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 Post subject: High wind tacking
PostPosted: Wed Dec 08, 2004 11:33 am 
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Joined: Thu Mar 25, 2004 5:39 pm
Posts: 433
Location: West Texas
Hey guys, here's a question for y'all:

I haven't really had problems tacking my boat since the initial learning-curve this past spring. However, whenever the winds pick up to ~20mph I get stuck in irons well over 50% of the time. I dunno what I'm doing wrong that causes this. I try to do the roll tack as described by Rick White but I guess I'm doing it *wrong* because it doesn't work except in light-medium air.

Help? Thanks in advance.

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Warm regards,

Jim

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 Post subject: jib
PostPosted: Wed Dec 08, 2004 1:11 pm 
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Joined: Thu Jun 05, 2003 9:57 am
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Location: Clear Lake Iowa
Its all in the jib. Don't loosen the jib sheet until the mast turns and you've come across the wind. If you do too soon in high wind you'll die head to wind everytime.


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 Post subject:
PostPosted: Wed Dec 08, 2004 2:47 pm 
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Location: West Texas
See that's interesting and counter-intuitive. In Catamaran Sailing: For the '90s Rick says to try and keep the telltales flying the whole way across. Furthermore, you'd think you'd want to at least loosen the jib as you come up head to wind so that the main can weathervane you into the wind. IIIIIIIIIii dunno. Am I making sense here?

Thanks again,

Jim


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PostPosted: Wed Dec 08, 2004 4:13 pm 
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Location: Finger Lakes, NY
My buddy and I lost several positions in a Glenora Cup race, like first to last- :roll: because it was blowing like snot and I blew the tack by breaking the jib too early. Leave it. Even cleat it as tight as possible on the current tack just before you initiate the turn.

Also- experiement with how fast you turn the tiller- come into the turn deliberately but slowly until the last 1/4 of turn - then over hard and fast.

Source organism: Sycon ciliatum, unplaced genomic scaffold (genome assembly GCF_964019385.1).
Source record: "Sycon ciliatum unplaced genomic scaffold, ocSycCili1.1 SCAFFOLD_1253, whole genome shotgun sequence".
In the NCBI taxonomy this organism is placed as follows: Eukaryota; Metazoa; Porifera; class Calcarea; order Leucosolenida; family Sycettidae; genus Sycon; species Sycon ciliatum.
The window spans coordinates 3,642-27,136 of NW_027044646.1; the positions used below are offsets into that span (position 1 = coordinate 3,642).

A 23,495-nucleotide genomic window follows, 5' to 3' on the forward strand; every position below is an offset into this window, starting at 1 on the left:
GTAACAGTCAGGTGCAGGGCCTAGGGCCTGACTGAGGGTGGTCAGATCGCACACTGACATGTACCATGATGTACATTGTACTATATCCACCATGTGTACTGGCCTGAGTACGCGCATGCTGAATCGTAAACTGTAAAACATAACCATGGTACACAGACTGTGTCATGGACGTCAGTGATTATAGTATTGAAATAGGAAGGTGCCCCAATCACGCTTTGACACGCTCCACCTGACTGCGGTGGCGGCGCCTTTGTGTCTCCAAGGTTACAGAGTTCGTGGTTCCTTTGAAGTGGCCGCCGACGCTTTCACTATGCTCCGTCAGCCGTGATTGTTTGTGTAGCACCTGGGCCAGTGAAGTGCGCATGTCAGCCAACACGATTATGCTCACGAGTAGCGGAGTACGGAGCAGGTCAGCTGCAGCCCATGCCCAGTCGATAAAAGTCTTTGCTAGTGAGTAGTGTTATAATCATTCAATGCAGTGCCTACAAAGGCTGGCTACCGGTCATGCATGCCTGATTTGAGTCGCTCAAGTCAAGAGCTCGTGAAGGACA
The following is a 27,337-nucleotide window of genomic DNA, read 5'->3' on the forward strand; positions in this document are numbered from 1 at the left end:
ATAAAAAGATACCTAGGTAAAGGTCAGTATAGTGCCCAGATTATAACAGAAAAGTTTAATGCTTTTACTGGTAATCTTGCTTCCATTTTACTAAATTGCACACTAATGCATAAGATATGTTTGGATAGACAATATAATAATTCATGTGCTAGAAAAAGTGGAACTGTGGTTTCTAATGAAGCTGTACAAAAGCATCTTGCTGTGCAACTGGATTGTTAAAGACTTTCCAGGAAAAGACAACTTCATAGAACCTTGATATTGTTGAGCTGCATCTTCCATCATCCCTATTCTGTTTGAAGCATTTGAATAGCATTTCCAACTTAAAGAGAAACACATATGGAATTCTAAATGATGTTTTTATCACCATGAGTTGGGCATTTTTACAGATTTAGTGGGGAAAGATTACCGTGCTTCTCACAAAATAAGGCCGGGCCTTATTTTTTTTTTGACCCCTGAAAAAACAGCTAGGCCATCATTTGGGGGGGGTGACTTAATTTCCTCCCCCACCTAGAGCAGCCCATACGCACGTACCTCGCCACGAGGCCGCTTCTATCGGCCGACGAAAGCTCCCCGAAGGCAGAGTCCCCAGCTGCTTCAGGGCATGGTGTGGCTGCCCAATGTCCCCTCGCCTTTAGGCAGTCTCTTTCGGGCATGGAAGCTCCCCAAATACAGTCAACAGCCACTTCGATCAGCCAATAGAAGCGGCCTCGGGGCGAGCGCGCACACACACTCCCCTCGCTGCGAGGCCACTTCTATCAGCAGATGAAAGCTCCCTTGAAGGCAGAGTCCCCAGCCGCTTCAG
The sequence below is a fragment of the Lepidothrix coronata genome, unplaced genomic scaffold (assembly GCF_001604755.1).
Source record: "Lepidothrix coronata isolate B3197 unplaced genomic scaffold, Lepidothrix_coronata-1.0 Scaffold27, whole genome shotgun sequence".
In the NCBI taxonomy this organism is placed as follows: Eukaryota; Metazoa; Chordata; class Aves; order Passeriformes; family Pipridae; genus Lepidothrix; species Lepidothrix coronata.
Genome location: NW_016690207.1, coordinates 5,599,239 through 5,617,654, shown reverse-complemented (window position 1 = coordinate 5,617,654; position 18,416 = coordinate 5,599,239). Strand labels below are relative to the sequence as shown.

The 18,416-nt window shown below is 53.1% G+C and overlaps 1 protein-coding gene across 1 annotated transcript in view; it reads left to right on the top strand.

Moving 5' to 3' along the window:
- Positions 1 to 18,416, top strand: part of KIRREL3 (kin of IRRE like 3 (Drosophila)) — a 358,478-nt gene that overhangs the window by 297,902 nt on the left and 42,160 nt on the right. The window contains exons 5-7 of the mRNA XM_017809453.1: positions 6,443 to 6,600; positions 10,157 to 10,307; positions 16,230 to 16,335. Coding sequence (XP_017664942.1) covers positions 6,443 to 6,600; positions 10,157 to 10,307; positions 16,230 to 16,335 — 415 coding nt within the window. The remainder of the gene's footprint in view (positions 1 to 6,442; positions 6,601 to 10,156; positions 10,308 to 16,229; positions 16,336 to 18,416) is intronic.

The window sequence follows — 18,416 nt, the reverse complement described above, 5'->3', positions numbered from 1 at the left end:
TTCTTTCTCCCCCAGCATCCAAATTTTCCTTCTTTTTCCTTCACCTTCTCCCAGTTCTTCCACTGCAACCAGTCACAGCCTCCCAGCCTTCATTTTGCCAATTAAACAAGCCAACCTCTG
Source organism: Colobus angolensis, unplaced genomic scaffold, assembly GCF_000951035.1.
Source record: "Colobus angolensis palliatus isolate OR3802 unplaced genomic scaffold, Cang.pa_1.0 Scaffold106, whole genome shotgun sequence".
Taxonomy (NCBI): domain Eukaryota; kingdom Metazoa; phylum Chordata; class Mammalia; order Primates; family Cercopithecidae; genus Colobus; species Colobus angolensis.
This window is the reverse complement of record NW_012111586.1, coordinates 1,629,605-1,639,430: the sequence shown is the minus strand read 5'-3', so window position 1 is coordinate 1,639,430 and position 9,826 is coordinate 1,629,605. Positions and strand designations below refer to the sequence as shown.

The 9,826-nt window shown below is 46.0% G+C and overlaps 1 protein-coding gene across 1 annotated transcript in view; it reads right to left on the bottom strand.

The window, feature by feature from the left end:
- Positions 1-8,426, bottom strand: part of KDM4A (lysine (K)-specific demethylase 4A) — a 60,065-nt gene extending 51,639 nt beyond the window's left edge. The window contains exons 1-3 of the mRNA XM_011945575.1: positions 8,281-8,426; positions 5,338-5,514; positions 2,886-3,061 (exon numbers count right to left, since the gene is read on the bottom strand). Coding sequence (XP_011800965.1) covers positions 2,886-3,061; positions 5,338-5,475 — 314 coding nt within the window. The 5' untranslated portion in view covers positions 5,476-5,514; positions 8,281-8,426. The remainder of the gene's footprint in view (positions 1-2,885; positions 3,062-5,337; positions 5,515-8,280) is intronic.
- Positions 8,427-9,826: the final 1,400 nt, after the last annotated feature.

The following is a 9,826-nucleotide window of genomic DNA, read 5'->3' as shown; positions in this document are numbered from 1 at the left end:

You will get it :wink:

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The fact that this windy world is largely covered in water obviously means that man was meant to sail.


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 Post subject: Keep the jib tight
PostPosted: Thu Dec 09, 2004 1:32 pm 
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Joined: Tue May 27, 2003 12:44 pm
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Location: Oceanside, California
Keep the jib tight... Squeeze the main a bit tighter as you go head-to-wind and then unsheet the main and force it out a few feet. I use my shoulder under the boom as I cross over. This allows the jib to bring the bows across. If the main is left sheeted, it weather vanes the boat into the wind. Keep the jib backwinded until the boat is further around than normal. Let the jib go across and cleat it again before sheeting the main again.

Also be real carefull with the rudders. Ease into the tack and increase the turn as you slow down. Turning to fast will kill the boat speed.

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 Post subject:
PostPosted: Thu Dec 09, 2004 1:59 pm 
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Joined: Mon Jul 14, 2003 7:11 pm
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Location: Detroit, MI
Also remember to have the crew keep their weight forward in the tack (high wind). The back-winding jib can blow the boat over backwards.

<personal experience>


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 Post subject: blowing over backwards-
PostPosted: Thu Dec 09, 2004 3:40 pm 
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Location: Finger Lakes, NY
MBounds wrote:
Also remember to have the crew keep their weight forward in the tack (high wind). The back-winding jib can blow the boat over backwards.

<personal experience>


Naaaahhh :roll: Repeat after me "Roll tack, Roll tack, Roll tack...Aughh!" :oops:

:lol: :lol: